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Marines in war zone see horrors, risk side effects

SANGIN, Afghanistan — The Marines who arrived in the Sangin district of Helmand province in October have seen the kind of tragedy and combat stress that few can imagine — more than 30 deaths and 175 wounded, with scores losing arms and legs when they stepped on bombs.

The 3rd Battalion, 5th Marine Regiment and smaller Marine units attached to it are fighting to regain this key insurgent stronghold in one of the country's bloodiest regions.

At least 288 NATO service members were killed in Helmand province in 2010.

Many of the Marines in Sangin say they are coping by blocking out the horrors they have seen. Psychiatrists say that behavior is normal during combat, but it could trigger post-traumatic stress disorder when the Marines go home next month.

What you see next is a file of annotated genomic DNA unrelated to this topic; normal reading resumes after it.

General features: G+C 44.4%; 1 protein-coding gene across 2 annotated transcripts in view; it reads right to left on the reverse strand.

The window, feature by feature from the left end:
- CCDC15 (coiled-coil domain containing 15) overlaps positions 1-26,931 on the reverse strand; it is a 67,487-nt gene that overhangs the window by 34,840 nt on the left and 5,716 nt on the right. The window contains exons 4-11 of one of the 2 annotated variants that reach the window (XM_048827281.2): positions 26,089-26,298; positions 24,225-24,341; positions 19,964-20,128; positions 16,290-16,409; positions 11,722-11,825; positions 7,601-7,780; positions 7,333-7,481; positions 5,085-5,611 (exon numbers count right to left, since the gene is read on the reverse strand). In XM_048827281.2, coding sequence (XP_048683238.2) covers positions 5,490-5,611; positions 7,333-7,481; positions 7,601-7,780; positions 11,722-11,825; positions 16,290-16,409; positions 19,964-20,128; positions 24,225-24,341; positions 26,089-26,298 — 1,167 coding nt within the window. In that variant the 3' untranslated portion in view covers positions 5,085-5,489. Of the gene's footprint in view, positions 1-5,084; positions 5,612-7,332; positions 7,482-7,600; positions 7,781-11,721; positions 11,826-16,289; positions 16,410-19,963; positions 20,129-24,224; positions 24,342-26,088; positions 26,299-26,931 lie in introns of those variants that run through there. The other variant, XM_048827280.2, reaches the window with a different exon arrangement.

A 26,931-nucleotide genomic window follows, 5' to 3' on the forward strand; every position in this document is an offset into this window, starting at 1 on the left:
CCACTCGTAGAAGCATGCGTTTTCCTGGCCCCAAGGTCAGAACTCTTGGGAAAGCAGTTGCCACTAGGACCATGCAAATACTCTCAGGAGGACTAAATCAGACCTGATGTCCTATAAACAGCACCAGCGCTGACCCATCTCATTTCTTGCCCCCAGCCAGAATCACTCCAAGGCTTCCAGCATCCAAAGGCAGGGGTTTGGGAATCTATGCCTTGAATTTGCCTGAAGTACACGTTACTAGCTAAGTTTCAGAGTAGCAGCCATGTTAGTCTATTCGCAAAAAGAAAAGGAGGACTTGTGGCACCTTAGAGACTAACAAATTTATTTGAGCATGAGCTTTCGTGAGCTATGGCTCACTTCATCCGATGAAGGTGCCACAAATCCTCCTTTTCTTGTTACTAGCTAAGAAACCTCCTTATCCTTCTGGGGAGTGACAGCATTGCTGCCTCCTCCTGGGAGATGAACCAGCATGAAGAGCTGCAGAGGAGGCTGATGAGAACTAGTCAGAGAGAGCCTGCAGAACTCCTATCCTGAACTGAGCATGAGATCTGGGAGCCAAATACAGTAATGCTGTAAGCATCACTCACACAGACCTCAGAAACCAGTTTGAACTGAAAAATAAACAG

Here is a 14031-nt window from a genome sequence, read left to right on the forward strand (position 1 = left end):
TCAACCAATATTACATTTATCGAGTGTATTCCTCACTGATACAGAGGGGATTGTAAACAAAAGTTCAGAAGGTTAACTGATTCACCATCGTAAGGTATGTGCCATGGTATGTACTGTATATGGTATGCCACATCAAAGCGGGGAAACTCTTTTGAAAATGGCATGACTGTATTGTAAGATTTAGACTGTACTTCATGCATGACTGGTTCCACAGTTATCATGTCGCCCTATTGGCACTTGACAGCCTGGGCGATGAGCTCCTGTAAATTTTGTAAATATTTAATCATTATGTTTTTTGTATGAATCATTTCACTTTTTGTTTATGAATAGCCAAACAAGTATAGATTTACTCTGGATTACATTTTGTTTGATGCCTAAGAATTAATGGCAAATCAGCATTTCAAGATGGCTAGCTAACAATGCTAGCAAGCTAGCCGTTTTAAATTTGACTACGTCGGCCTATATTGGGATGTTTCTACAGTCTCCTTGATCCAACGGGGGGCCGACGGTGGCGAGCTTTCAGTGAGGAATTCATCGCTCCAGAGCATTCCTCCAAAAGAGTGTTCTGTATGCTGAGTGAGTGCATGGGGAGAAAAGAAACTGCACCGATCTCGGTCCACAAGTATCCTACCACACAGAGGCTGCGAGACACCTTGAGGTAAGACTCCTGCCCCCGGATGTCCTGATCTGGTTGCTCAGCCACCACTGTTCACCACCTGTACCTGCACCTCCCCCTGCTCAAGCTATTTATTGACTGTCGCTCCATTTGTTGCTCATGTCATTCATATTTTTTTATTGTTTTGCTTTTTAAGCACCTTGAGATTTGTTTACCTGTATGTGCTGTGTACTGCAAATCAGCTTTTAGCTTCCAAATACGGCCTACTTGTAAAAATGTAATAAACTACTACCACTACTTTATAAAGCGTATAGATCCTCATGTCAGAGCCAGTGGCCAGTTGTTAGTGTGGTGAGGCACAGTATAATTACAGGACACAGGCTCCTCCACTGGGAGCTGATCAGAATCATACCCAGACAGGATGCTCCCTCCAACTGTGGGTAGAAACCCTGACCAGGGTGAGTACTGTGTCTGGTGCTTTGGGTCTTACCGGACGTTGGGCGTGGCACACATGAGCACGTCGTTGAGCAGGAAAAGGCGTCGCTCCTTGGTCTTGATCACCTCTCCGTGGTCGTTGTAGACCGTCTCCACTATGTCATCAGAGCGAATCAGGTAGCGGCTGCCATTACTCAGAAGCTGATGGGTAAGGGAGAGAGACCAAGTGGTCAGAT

"It's a day-by-day thing and you don't know if you're going to be the guy to get hit the next day, so you just keep on pushing," said Lance Cpl. Derek Goins, who like most of the Marines in Sangin is on his first combat deployment.

Lance Cpl. James Fischer, whose platoon lost a man to Taliban gunfire the first time they patrolled outside their base, said he has become numb to even the most gruesome scenes.

"Afterward, you just don't get that shock anymore," said Fischer, 20, from Glendora, California. "You'll have to deal with it at some point, but right now the most important thing is keeping everyone around you alive."

Cmdr. Charlie Benson, a Navy psychiatrist who has visited the Marines in Sangin nearly a dozen times, said he has not seen an abnormally high rate of mental health issues in the battalion — although it's too early to tell who will have problems when they go home.

The Marines have stepped up their efforts to deal with combat stress in recent years by deploying additional mental health professionals with the troops.

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